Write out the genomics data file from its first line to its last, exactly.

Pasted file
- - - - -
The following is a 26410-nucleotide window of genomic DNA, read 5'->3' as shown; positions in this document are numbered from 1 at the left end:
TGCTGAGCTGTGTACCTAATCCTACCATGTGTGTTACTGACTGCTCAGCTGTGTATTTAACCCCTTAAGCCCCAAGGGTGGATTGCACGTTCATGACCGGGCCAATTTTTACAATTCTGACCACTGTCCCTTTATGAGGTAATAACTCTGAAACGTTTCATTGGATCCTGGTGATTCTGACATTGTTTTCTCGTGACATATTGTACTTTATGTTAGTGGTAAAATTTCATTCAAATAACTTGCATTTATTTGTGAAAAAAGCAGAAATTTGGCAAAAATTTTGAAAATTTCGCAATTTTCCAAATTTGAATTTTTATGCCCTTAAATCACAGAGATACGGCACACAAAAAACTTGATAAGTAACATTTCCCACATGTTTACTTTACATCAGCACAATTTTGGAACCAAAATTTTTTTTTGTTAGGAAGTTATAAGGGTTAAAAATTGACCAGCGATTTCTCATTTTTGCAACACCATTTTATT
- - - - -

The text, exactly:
The following is a 26410-nucleotide window of genomic DNA, read 5'->3' as shown; positions in this document are numbered from 1 at the left end:
TGCTGAGCTGTGTACCTAATCCTACCATGTGTGTTACTGACTGCTCAGCTGTGTATTTAACCCCTTAAGCCCCAAGGGTGGATTGCACGTTCATGACCGGGCCAATTTTTACAATTCTGACCACTGTCCCTTTATGAGGTAATAACTCTGAAACGTTTCATTGGATCCTGGTGATTCTGACATTGTTTTCTCGTGACATATTGTACTTTATGTTAGTGGTAAAATTTCATTCAAATAACTTGCATTTATTTGTGAAAAAAGCAGAAATTTGGCAAAAATTTTGAAAATTTCGCAATTTTCCAAATTTGAATTTTTATGCCCTTAAATCACAGAGATACGGCACACAAAAAACTTGATAAGTAACATTTCCCACATGTTTACTTTACATCAGCACAATTTTGGAACCAAAATTTTTTTTTGTTAGGAAGTTATAAGGGTTAAAAATTGACCAGCGATTTCTCATTTTTGCAACACCATTTTATT